Why should I get my dog neutered?

Posted by Dr Dog. May 5th 2015.

Any pet owner will know that keeping an animal at home is something which comes with its fair share of responsibilities. From health to behaviour, there’s a lot for dog owners to keep on top of, particularly in the early stages of an animal’s life.

 

One of the big decisions many dog owners have to make at the beginning of their pet’s life is whether or not to have their pet neutered.

Here, we take a look at some of the most compelling reasons to go through the procedure with your beloved pup.

Group of dogs sat together

Preventing unwanted litters

The first, and perhaps most obvious, reason for dog neutering is to prevent surprise and unwanted litters. For owners of female dogs, in particular, unwanted litters are a surprisingly common problem.

It’s important to remember that dogs are not like humans when it comes to pregnancy. It’s not unusual for dogs to produce litters of close to a dozen puppies.

Pregnancy and birth can be a time fraught with complications but that’s not the only reason to stop your pet procreating. There are a large number of dogs without homes in this country already – a problem which leads to many animals having to be put down each year.

Even if you’re confident you could find homes for the dogs, new litters only serve to put greater pressure on the issue.

Reducing the risk of illness

Neutering dogs actually brings a number of health benefits for your pet. In females, it can seriously reduce the risk of breast cancer and womb infections. Neutering can reduce the risk of prostate disease in male dogs, as well as cutting the risk of testicular cancer. In short, neutering has the ability to help your pet live a longer and happier life.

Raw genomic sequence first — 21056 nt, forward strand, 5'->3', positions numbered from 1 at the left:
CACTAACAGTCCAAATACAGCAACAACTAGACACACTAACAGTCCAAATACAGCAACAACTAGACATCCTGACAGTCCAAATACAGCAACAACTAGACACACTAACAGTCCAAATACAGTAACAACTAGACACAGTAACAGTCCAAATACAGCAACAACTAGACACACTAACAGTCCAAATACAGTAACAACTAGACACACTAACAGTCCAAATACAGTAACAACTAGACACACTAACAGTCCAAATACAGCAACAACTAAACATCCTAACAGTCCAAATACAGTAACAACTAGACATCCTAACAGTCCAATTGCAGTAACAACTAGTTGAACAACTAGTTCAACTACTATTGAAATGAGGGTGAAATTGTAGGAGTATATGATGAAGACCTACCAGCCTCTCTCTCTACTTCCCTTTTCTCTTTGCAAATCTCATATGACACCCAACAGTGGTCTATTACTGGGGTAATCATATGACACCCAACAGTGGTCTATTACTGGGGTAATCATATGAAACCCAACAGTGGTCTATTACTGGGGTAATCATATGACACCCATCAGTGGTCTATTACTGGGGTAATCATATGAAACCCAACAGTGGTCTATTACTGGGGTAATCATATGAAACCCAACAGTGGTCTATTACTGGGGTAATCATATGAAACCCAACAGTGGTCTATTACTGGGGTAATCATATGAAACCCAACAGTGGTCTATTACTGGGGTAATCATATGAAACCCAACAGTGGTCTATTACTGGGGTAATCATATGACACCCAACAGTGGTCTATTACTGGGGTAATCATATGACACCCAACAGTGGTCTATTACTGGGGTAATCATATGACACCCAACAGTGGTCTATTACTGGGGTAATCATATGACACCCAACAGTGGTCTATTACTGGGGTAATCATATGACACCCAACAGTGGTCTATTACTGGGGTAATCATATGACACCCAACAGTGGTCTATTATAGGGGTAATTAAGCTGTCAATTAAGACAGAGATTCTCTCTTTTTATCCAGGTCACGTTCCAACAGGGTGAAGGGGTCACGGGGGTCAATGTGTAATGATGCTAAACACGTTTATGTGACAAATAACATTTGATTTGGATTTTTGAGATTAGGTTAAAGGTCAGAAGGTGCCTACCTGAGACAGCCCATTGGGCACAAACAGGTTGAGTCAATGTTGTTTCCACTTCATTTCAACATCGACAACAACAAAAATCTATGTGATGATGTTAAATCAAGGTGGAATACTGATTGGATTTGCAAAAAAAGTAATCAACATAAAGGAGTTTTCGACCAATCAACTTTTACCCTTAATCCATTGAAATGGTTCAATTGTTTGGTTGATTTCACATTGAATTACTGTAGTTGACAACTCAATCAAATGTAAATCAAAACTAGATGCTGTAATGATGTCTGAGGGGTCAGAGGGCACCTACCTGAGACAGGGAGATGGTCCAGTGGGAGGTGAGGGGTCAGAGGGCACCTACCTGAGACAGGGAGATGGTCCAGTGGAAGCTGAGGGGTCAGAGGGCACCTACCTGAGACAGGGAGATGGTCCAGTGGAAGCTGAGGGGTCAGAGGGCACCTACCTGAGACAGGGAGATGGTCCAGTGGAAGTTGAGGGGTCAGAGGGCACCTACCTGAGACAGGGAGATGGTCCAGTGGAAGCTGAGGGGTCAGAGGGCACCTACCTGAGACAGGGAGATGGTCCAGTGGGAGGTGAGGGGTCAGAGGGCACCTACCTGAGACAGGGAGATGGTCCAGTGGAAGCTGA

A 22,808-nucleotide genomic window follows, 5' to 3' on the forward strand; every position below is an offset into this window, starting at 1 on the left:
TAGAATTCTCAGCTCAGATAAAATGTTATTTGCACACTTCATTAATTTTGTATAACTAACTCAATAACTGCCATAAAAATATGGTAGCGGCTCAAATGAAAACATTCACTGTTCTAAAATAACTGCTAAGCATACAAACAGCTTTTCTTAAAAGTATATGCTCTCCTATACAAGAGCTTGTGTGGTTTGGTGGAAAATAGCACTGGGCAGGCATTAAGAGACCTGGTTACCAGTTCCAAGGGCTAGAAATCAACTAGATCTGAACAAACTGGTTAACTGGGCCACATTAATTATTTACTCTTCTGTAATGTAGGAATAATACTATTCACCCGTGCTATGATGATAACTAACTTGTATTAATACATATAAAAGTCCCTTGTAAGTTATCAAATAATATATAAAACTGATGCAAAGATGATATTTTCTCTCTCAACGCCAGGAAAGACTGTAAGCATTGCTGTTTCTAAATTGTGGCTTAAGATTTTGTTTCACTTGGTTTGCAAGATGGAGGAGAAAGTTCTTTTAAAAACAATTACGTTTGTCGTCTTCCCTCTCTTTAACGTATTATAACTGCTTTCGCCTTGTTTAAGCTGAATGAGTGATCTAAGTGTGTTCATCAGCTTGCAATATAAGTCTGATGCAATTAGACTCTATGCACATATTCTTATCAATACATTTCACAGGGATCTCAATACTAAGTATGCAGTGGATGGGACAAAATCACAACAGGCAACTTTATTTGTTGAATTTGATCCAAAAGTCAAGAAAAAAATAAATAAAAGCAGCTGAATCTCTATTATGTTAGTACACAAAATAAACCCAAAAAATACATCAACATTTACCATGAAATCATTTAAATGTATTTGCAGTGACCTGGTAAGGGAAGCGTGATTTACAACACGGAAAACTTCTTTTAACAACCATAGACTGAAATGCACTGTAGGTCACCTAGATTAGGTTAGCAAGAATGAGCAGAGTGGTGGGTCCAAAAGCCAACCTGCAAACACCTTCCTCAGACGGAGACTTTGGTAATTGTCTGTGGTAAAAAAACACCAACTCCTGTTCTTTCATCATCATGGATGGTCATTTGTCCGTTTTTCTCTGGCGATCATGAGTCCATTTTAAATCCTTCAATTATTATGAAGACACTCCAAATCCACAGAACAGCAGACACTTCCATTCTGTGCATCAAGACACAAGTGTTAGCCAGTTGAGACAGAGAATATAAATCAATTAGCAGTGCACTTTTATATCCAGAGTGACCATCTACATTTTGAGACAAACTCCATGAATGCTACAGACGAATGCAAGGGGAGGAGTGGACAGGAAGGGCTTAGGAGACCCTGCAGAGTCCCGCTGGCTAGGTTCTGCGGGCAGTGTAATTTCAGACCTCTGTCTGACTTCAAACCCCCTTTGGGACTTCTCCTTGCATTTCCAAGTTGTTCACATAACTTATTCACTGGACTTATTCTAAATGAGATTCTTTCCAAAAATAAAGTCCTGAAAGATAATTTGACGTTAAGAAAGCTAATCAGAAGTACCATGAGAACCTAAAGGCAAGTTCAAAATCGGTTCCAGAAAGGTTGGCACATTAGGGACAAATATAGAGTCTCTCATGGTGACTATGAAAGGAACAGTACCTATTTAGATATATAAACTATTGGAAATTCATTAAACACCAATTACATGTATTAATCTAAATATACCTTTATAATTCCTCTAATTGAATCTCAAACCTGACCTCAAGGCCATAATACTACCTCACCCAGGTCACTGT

Medical problems can sometimes be caused in female dogs by false pregnancies. Neutering can solve this problem.

Solving behavioural problems

Behavioural problems are not at all rare with pets. While it might not be anything serious, most pet owners experience some behavioural difficulties at some stage in their pet’s life. Particularly among male dogs, these behavioural issues are often linked to hormones and their desire to procreate.

Aggression is often reduced by neutering your dog. Neutered male dogs are less likely to roam, reducing their chances of getting into trouble or – worse – getting lost. Similarly, neutered female dogs are less likely to attract the attention of aggressive males.

Neutering your pet at a young age is a great way to dodge a number of common problems associated with bringing up a young dog. With benefits to their health and behaviour, as well as making your life a great deal easier, there’s little reason not to go through with the procedure.

Speak to your vet or nurse to discuss the best age for your pet to be neutered.

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